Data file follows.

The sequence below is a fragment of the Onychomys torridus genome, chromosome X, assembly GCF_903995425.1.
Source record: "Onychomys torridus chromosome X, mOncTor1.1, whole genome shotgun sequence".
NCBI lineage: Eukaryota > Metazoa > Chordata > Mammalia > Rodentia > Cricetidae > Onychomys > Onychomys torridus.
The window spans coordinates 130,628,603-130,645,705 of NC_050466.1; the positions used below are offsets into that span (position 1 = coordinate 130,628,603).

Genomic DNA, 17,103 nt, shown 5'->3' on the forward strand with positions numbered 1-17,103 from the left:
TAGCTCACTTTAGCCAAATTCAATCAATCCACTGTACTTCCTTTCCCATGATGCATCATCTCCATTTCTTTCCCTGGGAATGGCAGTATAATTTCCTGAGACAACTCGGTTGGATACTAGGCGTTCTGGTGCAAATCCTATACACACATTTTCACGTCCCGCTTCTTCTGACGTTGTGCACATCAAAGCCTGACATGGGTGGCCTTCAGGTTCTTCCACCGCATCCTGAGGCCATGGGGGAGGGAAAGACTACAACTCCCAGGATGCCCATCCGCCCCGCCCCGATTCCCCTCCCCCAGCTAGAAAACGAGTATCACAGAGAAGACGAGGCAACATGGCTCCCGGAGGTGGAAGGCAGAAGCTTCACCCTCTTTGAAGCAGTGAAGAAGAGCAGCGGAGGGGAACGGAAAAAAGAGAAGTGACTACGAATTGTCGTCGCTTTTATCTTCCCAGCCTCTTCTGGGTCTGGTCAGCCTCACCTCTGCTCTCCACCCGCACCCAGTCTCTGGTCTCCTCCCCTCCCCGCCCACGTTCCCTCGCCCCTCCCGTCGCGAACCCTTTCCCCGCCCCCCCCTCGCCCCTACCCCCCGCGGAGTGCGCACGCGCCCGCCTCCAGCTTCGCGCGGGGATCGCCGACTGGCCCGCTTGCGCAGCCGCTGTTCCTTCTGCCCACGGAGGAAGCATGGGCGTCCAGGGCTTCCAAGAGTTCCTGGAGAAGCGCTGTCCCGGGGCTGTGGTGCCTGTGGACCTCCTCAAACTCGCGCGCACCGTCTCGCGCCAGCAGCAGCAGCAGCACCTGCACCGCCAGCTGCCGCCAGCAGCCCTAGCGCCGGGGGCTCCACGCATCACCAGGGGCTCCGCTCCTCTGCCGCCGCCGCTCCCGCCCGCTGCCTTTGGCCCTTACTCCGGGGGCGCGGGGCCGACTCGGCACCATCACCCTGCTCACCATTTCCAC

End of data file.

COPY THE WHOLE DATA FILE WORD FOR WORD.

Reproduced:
The sequence below is a fragment of the Onychomys torridus genome, chromosome X, assembly GCF_903995425.1.
Source record: "Onychomys torridus chromosome X, mOncTor1.1, whole genome shotgun sequence".
NCBI lineage: Eukaryota > Metazoa > Chordata > Mammalia > Rodentia > Cricetidae > Onychomys > Onychomys torridus.
The window spans coordinates 130,628,603-130,645,705 of NC_050466.1; the positions used below are offsets into that span (position 1 = coordinate 130,628,603).

Genomic DNA, 17,103 nt, shown 5'->3' on the forward strand with positions numbered 1-17,103 from the left:
TAGCTCACTTTAGCCAAATTCAATCAATCCACTGTACTTCCTTTCCCATGATGCATCATCTCCATTTCTTTCCCTGGGAATGGCAGTATAATTTCCTGAGACAACTCGGTTGGATACTAGGCGTTCTGGTGCAAATCCTATACACACATTTTCACGTCCCGCTTCTTCTGACGTTGTGCACATCAAAGCCTGACATGGGTGGCCTTCAGGTTCTTCCACCGCATCCTGAGGCCATGGGGGAGGGAAAGACTACAACTCCCAGGATGCCCATCCGCCCCGCCCCGATTCCCCTCCCCCAGCTAGAAAACGAGTATCACAGAGAAGACGAGGCAACATGGCTCCCGGAGGTGGAAGGCAGAAGCTTCACCCTCTTTGAAGCAGTGAAGAAGAGCAGCGGAGGGGAACGGAAAAAAGAGAAGTGACTACGAATTGTCGTCGCTTTTATCTTCCCAGCCTCTTCTGGGTCTGGTCAGCCTCACCTCTGCTCTCCACCCGCACCCAGTCTCTGGTCTCCTCCCCTCCCCGCCCACGTTCCCTCGCCCCTCCCGTCGCGAACCCTTTCCCCGCCCCCCCCTCGCCCCTACCCCCCGCGGAGTGCGCACGCGCCCGCCTCCAGCTTCGCGCGGGGATCGCCGACTGGCCCGCTTGCGCAGCCGCTGTTCCTTCTGCCCACGGAGGAAGCATGGGCGTCCAGGGCTTCCAAGAGTTCCTGGAGAAGCGCTGTCCCGGGGCTGTGGTGCCTGTGGACCTCCTCAAACTCGCGCGCACCGTCTCGCGCCAGCAGCAGCAGCAGCACCTGCACCGCCAGCTGCCGCCAGCAGCCCTAGCGCCGGGGGCTCCACGCATCACCAGGGGCTCCGCTCCTCTGCCGCCGCCGCTCCCGCCCGCTGCCTTTGGCCCTTACTCCGGGGGCGCGGGGCCGACTCGGCACCATCACCCTGCTCACCATTTCCAC